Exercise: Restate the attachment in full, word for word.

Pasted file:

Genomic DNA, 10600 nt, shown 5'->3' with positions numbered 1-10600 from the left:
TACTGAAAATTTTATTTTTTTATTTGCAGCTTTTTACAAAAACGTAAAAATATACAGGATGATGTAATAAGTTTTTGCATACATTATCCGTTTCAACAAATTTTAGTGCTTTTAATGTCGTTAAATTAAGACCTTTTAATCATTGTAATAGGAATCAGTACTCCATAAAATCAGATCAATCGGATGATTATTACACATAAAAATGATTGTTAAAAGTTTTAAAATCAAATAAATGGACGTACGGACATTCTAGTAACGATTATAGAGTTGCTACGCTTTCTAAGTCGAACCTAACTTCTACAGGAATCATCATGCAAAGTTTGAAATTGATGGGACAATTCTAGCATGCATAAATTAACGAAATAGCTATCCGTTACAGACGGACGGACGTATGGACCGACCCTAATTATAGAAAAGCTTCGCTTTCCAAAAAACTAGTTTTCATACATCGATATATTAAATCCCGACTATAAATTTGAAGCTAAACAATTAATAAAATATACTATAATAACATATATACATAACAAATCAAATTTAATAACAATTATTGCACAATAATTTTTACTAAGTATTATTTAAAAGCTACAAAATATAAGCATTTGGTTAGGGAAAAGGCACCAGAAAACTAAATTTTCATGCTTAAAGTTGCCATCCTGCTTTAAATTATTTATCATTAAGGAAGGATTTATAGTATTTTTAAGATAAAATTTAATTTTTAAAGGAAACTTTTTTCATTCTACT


Genomic DNA, 10600 nt, shown 5'->3' with positions numbered 1-10600 from the left:
TACTGAAAATTTTATTTTTTTATTTGCAGCTTTTTACAAAAACGTAAAAATATACAGGATGATGTAATAAGTTTTTGCATACATTATCCGTTTCAACAAATTTTAGTGCTTTTAATGTCGTTAAATTAAGACCTTTTAATCATTGTAATAGGAATCAGTACTCCATAAAATCAGATCAATCGGATGATTATTACACATAAAAATGATTGTTAAAAGTTTTAAAATCAAATAAATGGACGTACGGACATTCTAGTAACGATTATAGAGTTGCTACGCTTTCTAAGTCGAACCTAACTTCTACAGGAATCATCATGCAAAGTTTGAAATTGATGGGACAATTCTAGCATGCATAAATTAACGAAATAGCTATCCGTTACAGACGGACGGACGTATGGACCGACCCTAATTATAGAAAAGCTTCGCTTTCCAAAAAACTAGTTTTCATACATCGATATATTAAATCCCGACTATAAATTTGAAGCTAAACAATTAATAAAATATACTATAATAACATATATACATAACAAATCAAATTTAATAACAATTATTGCACAATAATTTTTACTAAGTATTATTTAAAAGCTACAAAATATAAGCATTTGGTTAGGGAAAAGGCACCAGAAAACTAAATTTTCATGCTTAAAGTTGCCATCCTGCTTTAAATTATTTATCATTAAGGAAGGATTTATAGTATTTTTAAGATAAAATTTAATTTTTAAAGGAAACTTTTTTCATTCTACT